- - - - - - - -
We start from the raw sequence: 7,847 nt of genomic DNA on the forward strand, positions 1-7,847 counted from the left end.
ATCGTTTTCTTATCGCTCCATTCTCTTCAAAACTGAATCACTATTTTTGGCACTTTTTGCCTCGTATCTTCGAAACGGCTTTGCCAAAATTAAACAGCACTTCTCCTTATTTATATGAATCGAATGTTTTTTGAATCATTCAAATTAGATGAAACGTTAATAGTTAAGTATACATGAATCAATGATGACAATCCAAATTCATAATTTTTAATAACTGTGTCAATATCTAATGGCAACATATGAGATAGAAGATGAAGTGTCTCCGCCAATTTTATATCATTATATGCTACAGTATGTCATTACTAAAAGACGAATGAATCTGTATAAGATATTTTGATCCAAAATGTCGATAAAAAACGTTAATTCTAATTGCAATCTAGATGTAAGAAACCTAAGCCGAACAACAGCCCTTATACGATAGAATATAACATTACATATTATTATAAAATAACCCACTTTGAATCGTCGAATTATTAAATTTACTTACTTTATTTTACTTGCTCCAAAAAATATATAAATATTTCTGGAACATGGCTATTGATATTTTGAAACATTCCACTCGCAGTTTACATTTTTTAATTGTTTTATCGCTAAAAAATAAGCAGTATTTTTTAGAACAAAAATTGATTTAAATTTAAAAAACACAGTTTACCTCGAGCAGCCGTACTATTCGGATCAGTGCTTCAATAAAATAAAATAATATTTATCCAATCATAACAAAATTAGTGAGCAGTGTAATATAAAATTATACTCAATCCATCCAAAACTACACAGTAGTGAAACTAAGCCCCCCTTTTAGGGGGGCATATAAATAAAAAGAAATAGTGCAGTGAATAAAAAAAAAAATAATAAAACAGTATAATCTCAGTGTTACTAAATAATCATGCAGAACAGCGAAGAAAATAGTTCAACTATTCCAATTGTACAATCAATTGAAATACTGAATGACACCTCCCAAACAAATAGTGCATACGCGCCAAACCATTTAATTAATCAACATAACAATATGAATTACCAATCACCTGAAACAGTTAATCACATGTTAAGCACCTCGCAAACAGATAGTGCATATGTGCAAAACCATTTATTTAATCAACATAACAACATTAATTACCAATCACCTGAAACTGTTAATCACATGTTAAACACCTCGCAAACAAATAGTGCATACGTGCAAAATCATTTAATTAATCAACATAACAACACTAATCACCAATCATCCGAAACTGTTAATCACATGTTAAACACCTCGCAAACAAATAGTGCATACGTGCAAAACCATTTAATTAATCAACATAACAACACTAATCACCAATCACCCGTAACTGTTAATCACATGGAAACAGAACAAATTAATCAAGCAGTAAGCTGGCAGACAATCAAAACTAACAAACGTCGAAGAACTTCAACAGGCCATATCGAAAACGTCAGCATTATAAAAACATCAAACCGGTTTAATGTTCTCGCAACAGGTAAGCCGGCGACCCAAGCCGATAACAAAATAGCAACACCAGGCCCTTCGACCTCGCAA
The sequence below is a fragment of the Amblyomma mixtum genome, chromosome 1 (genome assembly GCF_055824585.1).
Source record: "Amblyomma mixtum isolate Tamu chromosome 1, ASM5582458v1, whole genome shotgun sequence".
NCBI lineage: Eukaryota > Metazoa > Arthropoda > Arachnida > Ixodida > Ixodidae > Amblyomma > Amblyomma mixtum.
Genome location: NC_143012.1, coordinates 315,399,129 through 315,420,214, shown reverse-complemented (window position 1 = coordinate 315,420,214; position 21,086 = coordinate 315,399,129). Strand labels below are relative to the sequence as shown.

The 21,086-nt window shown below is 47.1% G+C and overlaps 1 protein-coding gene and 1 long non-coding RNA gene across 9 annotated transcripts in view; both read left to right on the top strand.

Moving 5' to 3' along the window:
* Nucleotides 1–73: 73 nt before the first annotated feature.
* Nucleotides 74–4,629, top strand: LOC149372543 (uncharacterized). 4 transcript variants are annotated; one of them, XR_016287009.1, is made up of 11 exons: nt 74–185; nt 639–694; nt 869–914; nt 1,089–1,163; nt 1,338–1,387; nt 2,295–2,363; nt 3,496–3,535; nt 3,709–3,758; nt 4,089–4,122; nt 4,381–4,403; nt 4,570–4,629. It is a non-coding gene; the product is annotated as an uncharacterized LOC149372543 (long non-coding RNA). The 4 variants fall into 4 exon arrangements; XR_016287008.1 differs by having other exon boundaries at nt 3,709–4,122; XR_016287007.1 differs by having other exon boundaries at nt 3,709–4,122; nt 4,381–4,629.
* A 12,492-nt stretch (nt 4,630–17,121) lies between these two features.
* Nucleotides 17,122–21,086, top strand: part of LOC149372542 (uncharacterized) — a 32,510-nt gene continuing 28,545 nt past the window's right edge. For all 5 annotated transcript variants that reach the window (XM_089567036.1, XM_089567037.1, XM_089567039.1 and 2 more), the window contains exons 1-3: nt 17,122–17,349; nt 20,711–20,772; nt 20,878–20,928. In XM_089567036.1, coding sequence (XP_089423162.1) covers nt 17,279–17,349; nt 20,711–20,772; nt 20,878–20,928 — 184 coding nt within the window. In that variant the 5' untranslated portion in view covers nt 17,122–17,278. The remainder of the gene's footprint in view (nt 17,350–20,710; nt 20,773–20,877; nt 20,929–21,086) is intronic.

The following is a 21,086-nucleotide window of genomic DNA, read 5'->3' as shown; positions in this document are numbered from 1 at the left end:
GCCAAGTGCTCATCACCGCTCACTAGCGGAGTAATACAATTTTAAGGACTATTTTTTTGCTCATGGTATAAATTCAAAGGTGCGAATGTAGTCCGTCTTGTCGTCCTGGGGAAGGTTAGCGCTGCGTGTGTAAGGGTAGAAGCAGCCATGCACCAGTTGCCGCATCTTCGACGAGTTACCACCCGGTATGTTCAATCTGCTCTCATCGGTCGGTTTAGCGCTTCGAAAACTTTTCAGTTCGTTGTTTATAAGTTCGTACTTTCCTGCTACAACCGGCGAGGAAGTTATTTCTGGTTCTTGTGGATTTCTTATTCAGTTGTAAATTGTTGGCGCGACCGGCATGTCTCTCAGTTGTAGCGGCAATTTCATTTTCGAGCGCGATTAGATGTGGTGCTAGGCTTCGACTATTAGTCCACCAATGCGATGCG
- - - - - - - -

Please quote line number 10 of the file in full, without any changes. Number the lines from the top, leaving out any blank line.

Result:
* Nucleotides 74–4,629, top strand: LOC149372543 (uncharacterized). 4 transcript variants are annotated; one of them, XR_016287009.1, is made up of 11 exons: nt 74–185; nt 639–694; nt 869–914; nt 1,089–1,163; nt 1,338–1,387; nt 2,295–2,363; nt 3,496–3,535; nt 3,709–3,758; nt 4,089–4,122; nt 4,381–4,403; nt 4,570–4,629. It is a non-coding gene; the product is annotated as an uncharacterized LOC149372543 (long non-coding RNA). The 4 variants fall into 4 exon arrangements; XR_016287008.1 differs by having other exon boundaries at nt 3,709–4,122; XR_016287007.1 differs by having other exon boundaries at nt 3,709–4,122; nt 4,381–4,629.